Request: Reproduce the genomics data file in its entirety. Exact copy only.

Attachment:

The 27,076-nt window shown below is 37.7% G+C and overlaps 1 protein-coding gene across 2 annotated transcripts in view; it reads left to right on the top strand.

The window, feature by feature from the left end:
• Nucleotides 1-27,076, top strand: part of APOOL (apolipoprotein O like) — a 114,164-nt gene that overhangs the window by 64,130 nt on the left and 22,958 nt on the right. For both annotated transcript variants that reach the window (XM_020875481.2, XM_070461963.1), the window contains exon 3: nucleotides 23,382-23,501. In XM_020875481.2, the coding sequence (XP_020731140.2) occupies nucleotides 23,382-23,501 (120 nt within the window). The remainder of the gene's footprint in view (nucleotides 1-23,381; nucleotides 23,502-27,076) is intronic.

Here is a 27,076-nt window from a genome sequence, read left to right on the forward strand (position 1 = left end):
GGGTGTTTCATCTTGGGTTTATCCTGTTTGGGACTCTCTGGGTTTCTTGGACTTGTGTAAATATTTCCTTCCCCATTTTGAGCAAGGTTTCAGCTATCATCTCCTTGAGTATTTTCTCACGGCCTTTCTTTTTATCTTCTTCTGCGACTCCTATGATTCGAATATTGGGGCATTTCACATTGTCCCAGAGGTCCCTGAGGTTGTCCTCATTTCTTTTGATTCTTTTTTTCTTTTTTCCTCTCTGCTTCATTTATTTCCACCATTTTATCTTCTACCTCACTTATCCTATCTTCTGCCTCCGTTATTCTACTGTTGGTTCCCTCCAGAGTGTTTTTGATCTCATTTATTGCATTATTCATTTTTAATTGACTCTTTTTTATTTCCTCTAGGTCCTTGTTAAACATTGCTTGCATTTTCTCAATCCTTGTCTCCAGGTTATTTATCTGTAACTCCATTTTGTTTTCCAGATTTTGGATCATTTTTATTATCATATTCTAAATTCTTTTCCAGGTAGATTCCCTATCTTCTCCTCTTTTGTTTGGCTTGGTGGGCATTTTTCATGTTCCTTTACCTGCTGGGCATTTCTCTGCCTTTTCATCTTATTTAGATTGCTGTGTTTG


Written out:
The 27,076-nt window shown below is 37.7% G+C and overlaps 1 protein-coding gene across 2 annotated transcripts in view; it reads left to right on the top strand.

The window, feature by feature from the left end:
• Nucleotides 1-27,076, top strand: part of APOOL (apolipoprotein O like) — a 114,164-nt gene that overhangs the window by 64,130 nt on the left and 22,958 nt on the right. For both annotated transcript variants that reach the window (XM_020875481.2, XM_070461963.1), the window contains exon 3: nucleotides 23,382-23,501. In XM_020875481.2, the coding sequence (XP_020731140.2) occupies nucleotides 23,382-23,501 (120 nt within the window). The remainder of the gene's footprint in view (nucleotides 1-23,381; nucleotides 23,502-27,076) is intronic.

Here is a 27,076-nt window from a genome sequence, read left to right on the forward strand (position 1 = left end):
GGGTGTTTCATCTTGGGTTTATCCTGTTTGGGACTCTCTGGGTTTCTTGGACTTGTGTAAATATTTCCTTCCCCATTTTGAGCAAGGTTTCAGCTATCATCTCCTTGAGTATTTTCTCACGGCCTTTCTTTTTATCTTCTTCTGCGACTCCTATGATTCGAATATTGGGGCATTTCACATTGTCCCAGAGGTCCCTGAGGTTGTCCTCATTTCTTTTGATTCTTTTTTTCTTTTTTCCTCTCTGCTTCATTTATTTCCACCATTTTATCTTCTACCTCACTTATCCTATCTTCTGCCTCCGTTATTCTACTGTTGGTTCCCTCCAGAGTGTTTTTGATCTCATTTATTGCATTATTCATTTTTAATTGACTCTTTTTTATTTCCTCTAGGTCCTTGTTAAACATTGCTTGCATTTTCTCAATCCTTGTCTCCAGGTTATTTATCTGTAACTCCATTTTGTTTTCCAGATTTTGGATCATTTTTATTATCATATTCTAAATTCTTTTCCAGGTAGATTCCCTATCTTCTCCTCTTTTGTTTGGCTTGGTGGGCATTTTTCATGTTCCTTTACCTGCTGGGCATTTCTCTGCCTTTTCATCTTATTTAGATTGCTGTGTTTG